Language Selection

English French German Italian Portuguese Spanish

About Tux Machines

Friday, 22 Sep 17 - Tux Machines is a community-driven public service/news site which has been around for over a decade and primarily focuses on GNU/LinuxSubscribe now Syndicate content

Search This Site

Quick Roundup

Type Title Author Replies Last Postsort icon
Story KWinception Roy Schestowitz 24/03/2015 - 3:45am
Story Some cool Plasma tips and tricks Roy Schestowitz 24/03/2015 - 3:42am
Story GNOME Shell & Mutter 3.16.0 Released Roy Schestowitz 24/03/2015 - 3:40am
Story Fedora 22 Alpha Gnome Edition : Video Overview and Screenshot Tours Roy Schestowitz 24/03/2015 - 3:32am
Story More eBPF Tracing Work Being Readied For Linux 4.1 Roy Schestowitz 24/03/2015 - 3:26am
Story 2015 – The Year Of The GNU/Linux Desktop Roy Schestowitz 24/03/2015 - 3:18am
Story Ubuntu MATE 14.04.2 LTS Officially Released with Backported Features from Ubuntu MATE 15.04 Rianne Schestowitz 24/03/2015 - 12:01am
Story Kubuntu-Based SuperX 3.0 Distro Promises to Deliver an Awesome KDE Experience - Screenshot Tour Rianne Schestowitz 23/03/2015 - 10:54pm
Story Wind River Linux profiles step up to Yocto 1.7 Rianne Schestowitz 23/03/2015 - 10:47pm
Story Hardening Ubuntu Security Rianne Schestowitz 23/03/2015 - 10:21pm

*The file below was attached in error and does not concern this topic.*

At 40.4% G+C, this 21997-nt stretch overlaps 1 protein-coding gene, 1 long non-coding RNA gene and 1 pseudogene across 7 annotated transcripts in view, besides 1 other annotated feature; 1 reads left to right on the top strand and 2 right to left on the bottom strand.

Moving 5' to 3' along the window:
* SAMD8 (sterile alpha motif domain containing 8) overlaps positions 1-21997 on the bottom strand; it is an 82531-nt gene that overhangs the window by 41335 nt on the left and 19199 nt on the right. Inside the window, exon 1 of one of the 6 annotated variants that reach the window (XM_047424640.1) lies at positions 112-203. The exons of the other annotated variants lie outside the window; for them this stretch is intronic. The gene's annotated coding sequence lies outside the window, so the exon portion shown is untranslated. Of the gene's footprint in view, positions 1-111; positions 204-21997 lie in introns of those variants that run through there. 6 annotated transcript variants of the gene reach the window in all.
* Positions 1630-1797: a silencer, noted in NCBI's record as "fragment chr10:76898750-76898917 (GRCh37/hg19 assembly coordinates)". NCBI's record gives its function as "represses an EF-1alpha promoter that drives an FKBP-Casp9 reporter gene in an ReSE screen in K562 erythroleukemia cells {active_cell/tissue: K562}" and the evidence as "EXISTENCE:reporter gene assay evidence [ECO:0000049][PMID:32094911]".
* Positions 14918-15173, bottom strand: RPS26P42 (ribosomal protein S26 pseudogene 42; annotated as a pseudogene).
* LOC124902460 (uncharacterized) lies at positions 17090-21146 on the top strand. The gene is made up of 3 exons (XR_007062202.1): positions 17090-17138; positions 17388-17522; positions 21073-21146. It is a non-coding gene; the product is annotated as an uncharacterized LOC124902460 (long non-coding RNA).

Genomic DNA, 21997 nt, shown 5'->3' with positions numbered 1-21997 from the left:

The FreeType License

Filed under
Software
OSS

blogs.fsfe.org: The FreeType library is released under a dual license: you can choose either the FTL (FreeType License) or the GPL, version 2. That means that a software stack that uses FreeType has to be license-compatible with one or the other (or both).

High-Availability Storage With GlusterFS On Ubuntu

Filed under
Ubuntu
HowTos

This tutorial shows how to set up a high-availability storage with two storage servers (Ubuntu 9.10) that use GlusterFS. Each storage server will be a mirror of the other storage server, and files will be replicated automatically across both storage servers. The client system (Ubuntu 9.10 as well) will be able to access the storage as if it was a local filesystem. GlusterFS is a clustered file-system capable of scaling to several peta-bytes. It aggregates various storage bricks over Infiniband RDMA or TCP/IP interconnect into one large parallel network file system. Storage bricks can be made of any commodity hardware such as x86_64 servers with SATA-II RAID and Infiniband HBA.